Grooming Tips

PUTTING ON BOWS

You can either purchase ready made bows or make your own. If your bows have rubber bands you take a tiny bit of hair and put the bow on as though you were putting a ponytail in long hair. Make sure you wrap it at least 4-5 times or the bow will fall out. Do not get to much hair, it can cause a sore. It also causes the hair to mat. If its on the top of the head and to tight, the dog can not blink.

SCISSORS

Should be nice and loose. Not too tight. Never cut anything but dog hair with them. Not even human hair. Never tighten them to the point that the blades grind against themselves. They should be loose enough to close on their own when held sideways. " As soon as you can, buy a second pair. We like to use one pair for before bath preps and one pair for after bath finishes. Of course the last pair you dropped would become your new prepping scissors.(Before bath cutting.) Count on it, you will drop them, it ruins them after about the third time the tips will quit cutting.

LARGE DOGSLarge dogs should not be bathed but every 3 - 4 months. It softens the coat and takes away their natural oils. 

TEETH

Teeth are very important. Although we do not clean teeth at the grooming shops. We should lift the lips and check for anything unusual that needs to be reported to the owner. Tarter on the teeth could cause liver, kidney, or heart disease in the latter years of the dog.

EARS

HEMOSTATS & EAR POWDER: Use the ear powder and lightly powder the ear canal. Careful not to use too much. Taking only a few hairs at a time, using the hemostats, shake and pull the hair gently, taking the hair out of the ear canal as far as you can see. DO NOT TRY TO TAKE TO MUCH HAIR AT A TIME. Then take your cotton swab and dip in alcohol. Squeeze out the excess liquid from the swab. Swab out the ear canal. If the ear is extremely red or draining, it should be brought to a veterinarian’s attention. Your hemostats should be cleaned in alcohol after each ear. This prevents the spread of ear infections and / or ear mites.

TOENAILS

TOENAIL CLIPPERS & QUICK STOP Always cut the dogs toe nails holding the nail cutters straight up and down or slightly sideways. Never upside down. This would pull on the nail and make it uncomfortable for the dog. Until you are comfortable with the nail cutters, you can cut a little at a time. Stop when you see a spot in the middle of the nail. Usually black but sometimes white. You must always cut the nail, even if it doesn't look like it needs it. The quick grows out to the end of the nail. When you cut the nail to the quick, just before bleeding, the quick recedes. Therefore the more often you cut the nail and the shorter you cut, the shorter the nails and the quick will be. Don't forget to check for dew claws on all four feet. When forgotten, the dew claw can grow so long it grows INTO the leg. Quick Stop or nexaband can be used if you cut the dogs toe nails so short it bleeds. Apply small amount of quick stop to the nail and apply pressure for a few seconds.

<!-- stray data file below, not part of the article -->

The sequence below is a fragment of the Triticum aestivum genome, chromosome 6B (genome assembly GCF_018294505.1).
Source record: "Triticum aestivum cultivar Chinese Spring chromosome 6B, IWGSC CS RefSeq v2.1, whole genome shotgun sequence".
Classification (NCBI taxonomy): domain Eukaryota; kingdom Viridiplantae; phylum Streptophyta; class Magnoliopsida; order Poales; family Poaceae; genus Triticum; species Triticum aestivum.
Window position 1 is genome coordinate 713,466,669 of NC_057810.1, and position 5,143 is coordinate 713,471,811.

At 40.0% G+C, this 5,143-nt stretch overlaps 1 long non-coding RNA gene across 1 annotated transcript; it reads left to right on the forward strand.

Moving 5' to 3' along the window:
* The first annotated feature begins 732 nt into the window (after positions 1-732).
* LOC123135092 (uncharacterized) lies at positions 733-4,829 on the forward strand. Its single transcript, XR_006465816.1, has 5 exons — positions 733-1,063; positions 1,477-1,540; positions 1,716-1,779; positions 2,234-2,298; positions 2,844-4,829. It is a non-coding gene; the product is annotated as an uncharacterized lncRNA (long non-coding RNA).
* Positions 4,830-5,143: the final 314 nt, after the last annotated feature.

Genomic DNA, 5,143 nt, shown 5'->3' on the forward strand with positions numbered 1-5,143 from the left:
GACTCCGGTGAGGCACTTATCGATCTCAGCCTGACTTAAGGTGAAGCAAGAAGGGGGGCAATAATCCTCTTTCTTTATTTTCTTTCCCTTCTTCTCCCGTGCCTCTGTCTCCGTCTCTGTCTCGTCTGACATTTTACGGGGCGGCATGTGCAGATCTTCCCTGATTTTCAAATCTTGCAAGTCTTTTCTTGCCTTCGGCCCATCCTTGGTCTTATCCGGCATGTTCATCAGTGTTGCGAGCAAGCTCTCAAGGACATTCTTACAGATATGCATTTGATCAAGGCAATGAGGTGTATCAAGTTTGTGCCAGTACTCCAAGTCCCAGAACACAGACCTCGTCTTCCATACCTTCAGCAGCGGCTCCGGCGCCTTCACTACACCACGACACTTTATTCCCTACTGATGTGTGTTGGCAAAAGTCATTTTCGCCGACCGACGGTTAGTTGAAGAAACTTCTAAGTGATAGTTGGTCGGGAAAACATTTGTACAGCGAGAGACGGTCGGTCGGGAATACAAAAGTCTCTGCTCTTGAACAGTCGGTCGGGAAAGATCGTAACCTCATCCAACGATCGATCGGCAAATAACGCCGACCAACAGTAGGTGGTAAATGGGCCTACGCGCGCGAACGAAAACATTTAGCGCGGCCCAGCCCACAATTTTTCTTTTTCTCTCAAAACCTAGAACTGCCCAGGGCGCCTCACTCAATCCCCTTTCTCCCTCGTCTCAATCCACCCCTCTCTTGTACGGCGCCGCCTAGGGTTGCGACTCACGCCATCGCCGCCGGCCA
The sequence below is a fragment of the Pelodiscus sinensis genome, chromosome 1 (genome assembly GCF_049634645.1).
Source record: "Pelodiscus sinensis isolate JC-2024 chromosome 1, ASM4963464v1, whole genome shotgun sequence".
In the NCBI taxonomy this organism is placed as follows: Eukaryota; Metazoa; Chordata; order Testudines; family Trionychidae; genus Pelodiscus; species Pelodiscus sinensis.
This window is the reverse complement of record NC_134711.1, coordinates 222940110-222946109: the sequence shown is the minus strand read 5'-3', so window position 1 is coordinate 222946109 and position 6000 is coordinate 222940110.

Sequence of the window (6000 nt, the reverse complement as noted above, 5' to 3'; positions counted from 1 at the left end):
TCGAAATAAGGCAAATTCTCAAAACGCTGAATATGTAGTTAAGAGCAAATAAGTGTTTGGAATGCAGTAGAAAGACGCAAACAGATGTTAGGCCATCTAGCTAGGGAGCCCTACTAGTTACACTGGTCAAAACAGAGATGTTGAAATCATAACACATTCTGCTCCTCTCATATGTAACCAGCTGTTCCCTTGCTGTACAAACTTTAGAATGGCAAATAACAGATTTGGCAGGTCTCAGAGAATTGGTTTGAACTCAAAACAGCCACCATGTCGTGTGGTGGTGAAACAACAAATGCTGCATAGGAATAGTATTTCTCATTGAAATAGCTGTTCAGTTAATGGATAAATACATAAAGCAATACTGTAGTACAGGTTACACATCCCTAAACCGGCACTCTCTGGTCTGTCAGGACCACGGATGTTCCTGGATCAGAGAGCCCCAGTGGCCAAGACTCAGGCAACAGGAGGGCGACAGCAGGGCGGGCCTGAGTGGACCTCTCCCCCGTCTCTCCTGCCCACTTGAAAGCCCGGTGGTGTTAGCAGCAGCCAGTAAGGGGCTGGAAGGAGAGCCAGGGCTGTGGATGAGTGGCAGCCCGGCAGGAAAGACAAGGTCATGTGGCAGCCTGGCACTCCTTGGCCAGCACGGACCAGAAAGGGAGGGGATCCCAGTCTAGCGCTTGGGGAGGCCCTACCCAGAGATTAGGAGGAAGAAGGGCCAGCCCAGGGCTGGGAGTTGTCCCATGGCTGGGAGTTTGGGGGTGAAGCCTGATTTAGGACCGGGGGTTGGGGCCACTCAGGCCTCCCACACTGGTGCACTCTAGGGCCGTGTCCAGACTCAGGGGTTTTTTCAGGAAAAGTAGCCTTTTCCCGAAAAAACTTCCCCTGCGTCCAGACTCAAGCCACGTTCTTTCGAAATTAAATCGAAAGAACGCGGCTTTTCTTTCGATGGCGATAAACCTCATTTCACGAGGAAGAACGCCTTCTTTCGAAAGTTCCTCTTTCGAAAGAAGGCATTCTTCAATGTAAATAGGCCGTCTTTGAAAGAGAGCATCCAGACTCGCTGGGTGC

COMB

Always use the small end of the comb unless you are trying to get out mats. Always comb up on poodle legs. When we use the term roll back, we are speaking of rolling the comb back. It makes the hair stand out. This is better displayed in the video.

BRUSH

Use the brush aggressively to get out mats. But never push hard enough to scrape the skin. Brush burns are very painful for the dog and frightening for you. You do not even have to touch the skin when brushing. Line brushing meanshold the hair up with the opposite hand your brushing with, brush down pulling a little bit of hair out from under the hand holding the hair. If you brush into a matt. 

Blog Post written by:
Kathy Sanders
NCMG